Developer: eightloops GmbH
Price: $17.99 USD
I’ve become a huge fan of the minimalist look of iOS 8 and the apps that followed suit. I’ve found an email client that brings not only that simplicity to your Mac but also provides one particular twist that I find very nice.
As with any genre of app, there are literally dozens to choose from. Usually, you wind up making your decision based on the look of the GUI or a specific feature that you have been wishing for that’s tailored to your workflow.
“Unibox is a people-centric email client that organizes your messages by person. The contact list on the left is sorted by the date of the last email and each person is displayed only once.
Selecting a contact displays all messages that you exchanged with that person, similar to chat applications or smartphone SMS apps.”
“Unibox supports the IMAP protocol which is used by the majority of email providers, including iCloud, Gmail, Outlook.com, Hotmail, Live.com, Yahoo! and many more. Custom IMAP servers are also supported, as well as Microsoft Exchange if it has IMAP enabled.”
Very simple, minimalistic, UI. It’s laid out so that you can type your reply in the same pane as your received email. This makes it much, much easier to reply to an email, in stark contrast to Apple’s separate, overlapping pane layout. This made it quite easy on the eyes.
Your email is sorted by person/contact and date in the left sidebar. Each person/contact is only displayed once and has the history of your correspondence (“…similar to chat applications…”). If you need to look at a specific conversation, possibly with multiple participants, you can drill down into a thread view by clicking the button next to the subject.
It has a menu bar icon with a badge which allows you to easily glance up and see how many unopened missives you have. I found that feature kept me from repeatedly launching the app to see if anything new had been delivered. (I know that my app dock would display the identical badge, but I keep mine hidden as a personal preference. I like my real estate, don’t y’know.)
You can access all of your sent mail, trash, archives, folders etc. by clicking the two arrows on the top right in Unibox’s menubar. You can access your unread mail, starred mail, Address Book and attachments by clicking at the top of the sidebar.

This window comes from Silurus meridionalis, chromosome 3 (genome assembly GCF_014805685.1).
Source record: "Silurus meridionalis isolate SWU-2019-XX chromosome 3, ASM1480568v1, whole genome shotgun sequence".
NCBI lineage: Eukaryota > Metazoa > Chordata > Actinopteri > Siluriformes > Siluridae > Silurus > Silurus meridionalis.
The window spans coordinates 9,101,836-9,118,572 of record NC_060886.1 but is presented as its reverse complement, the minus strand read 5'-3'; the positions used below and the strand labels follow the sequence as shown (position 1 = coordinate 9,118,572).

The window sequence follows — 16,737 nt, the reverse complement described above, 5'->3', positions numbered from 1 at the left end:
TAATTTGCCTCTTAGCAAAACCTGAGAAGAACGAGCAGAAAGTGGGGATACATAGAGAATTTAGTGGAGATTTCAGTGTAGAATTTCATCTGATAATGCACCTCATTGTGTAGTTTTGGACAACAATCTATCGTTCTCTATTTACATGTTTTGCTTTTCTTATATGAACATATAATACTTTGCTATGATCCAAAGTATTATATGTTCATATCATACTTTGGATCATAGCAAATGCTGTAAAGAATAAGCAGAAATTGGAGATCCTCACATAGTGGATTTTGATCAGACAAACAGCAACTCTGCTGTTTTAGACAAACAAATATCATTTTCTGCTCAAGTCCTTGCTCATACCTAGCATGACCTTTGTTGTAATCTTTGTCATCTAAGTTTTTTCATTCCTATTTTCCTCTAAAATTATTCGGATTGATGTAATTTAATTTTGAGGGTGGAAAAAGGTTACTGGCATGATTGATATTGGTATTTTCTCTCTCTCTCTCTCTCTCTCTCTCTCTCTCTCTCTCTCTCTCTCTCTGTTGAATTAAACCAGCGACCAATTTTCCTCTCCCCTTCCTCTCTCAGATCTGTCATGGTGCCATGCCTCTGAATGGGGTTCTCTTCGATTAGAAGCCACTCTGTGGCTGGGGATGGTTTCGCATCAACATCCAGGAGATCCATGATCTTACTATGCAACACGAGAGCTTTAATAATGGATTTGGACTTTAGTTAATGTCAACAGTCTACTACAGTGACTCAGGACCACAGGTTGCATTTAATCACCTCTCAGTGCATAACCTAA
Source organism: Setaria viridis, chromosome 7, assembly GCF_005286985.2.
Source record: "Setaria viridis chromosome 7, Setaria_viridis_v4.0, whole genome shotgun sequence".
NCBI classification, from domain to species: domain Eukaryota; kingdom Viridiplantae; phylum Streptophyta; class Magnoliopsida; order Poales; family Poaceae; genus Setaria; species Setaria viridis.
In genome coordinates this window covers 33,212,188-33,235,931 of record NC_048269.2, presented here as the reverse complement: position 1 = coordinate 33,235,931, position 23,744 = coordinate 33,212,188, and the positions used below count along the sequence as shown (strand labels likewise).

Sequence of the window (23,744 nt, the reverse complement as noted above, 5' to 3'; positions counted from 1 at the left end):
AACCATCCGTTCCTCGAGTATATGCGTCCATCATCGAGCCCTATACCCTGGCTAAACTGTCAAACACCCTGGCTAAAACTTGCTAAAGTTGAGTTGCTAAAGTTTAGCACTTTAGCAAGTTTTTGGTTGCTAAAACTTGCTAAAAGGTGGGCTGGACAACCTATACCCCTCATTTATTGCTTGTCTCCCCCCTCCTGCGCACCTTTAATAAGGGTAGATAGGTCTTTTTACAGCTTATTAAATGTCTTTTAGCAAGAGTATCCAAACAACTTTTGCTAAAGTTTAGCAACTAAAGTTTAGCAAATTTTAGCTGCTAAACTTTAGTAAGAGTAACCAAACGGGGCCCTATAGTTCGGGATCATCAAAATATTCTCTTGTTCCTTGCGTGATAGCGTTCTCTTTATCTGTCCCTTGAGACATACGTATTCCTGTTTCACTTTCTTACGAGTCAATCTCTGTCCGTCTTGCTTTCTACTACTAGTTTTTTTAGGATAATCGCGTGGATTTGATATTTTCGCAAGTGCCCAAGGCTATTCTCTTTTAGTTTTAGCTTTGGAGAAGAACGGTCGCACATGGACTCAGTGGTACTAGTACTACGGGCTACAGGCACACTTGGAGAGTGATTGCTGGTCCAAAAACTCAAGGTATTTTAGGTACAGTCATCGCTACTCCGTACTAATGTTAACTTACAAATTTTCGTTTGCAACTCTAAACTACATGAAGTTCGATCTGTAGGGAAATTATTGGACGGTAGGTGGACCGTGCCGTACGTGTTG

There are avatars in the sidebar that are reminiscent of the avatars along the top of your screen when you double-click the home button in iOS 8. (To be honest, I didn’t like this kind of methodology, at first. But I find that I’m begging to warm up to it.)
Fortunately, the avatars can easily be removed in the Preferences Pane under ‘Appearance.’ If you wish, you can click on the avatar to access your emails, same as clicking on the name. Whatever works best for you.
Preferences also include the usual line-up: Accounts, Aliases, Groups, Appearance, Signatures and various Advanced settings.
I personally don’t like the way messages are listed in daily/weekly blocks in the sidebar. Granted, they are listed by sender, but for the way I work, I didn’t find it to be intuitive. Then again, perhaps I’m just an old dog not taking to this new trick.
I did find the chronological layout interesting in one way though. I was able to scroll down to the bottom of the sidebar and locate messages that were nearly FIVE YEARS OLD! (NOTE: email/housekeeper wanted.) It reminded me of how 1Password shows you how dated and weak some of your passwords are.
I found names of correspondents that I haven’t spoken to in years. I also found out that I had over 1,000 emails from some of them! This is where Unibox has a feature that I found priceless. Double-click on the correspondent’s name in the sidebar. Not only will it list the number of emails that you have from that contact, but you will be asked whether to trash all of them, mark all of them as spam, or archive the lot. When cleaning up the Inbox, the ‘trash all of them’ function became my greatest friend.
I wasn’t at all happy with the way the app handles attachments when composing an email. In Apple’s Mail app, I can see how my recipient will see the body of the email laid out. I could only get Unibox to list the attachment as an icon at the base of the email’s body. I also wrote an op-ed piece that I emailed from Unibox to Mail. It arrived as a .zip file. No matter which application I used, I could not get it to open. Perhaps I’m missing something.
There is one particular aspect of how Unibox handled attachments that I found to be interesting. You have the choice of viewing them in two different ways. The icon view presents small attachment previews in a grid reminiscent of iPhoto, while the list view gives you detailed information about the attached files in a table. If you’re searching for a specific snapshot, I found the grid view let me sail right through to what I was searching for instantaneously.
I also noticed that if I didn’t have the app in full-screen mode, it cropped any graphic file that accompanied the missive. As far as the body of the email itself, it automatically truncated the message. If you wanted the full body of text, you would have to click on ‘More.’
As you can see, I personally found Unibox to be a mixed bag. Like many pieces of software that I review, I tend to find features that I wish that I could purchase à la carte and roll my own app, but each developer has to differentiate their app. Sometimes it’s for the better, sometimes it’s only for difference.
I’m going to keep using Unibox for a while to see that if once I unlearn my old way of doing things, I actually prefer this approach instead. Again – old dog, new tricks.
Unibox is available at the App Store and as a trial version available on their site.
Try it and see what you think.
©2014 Frank Petrie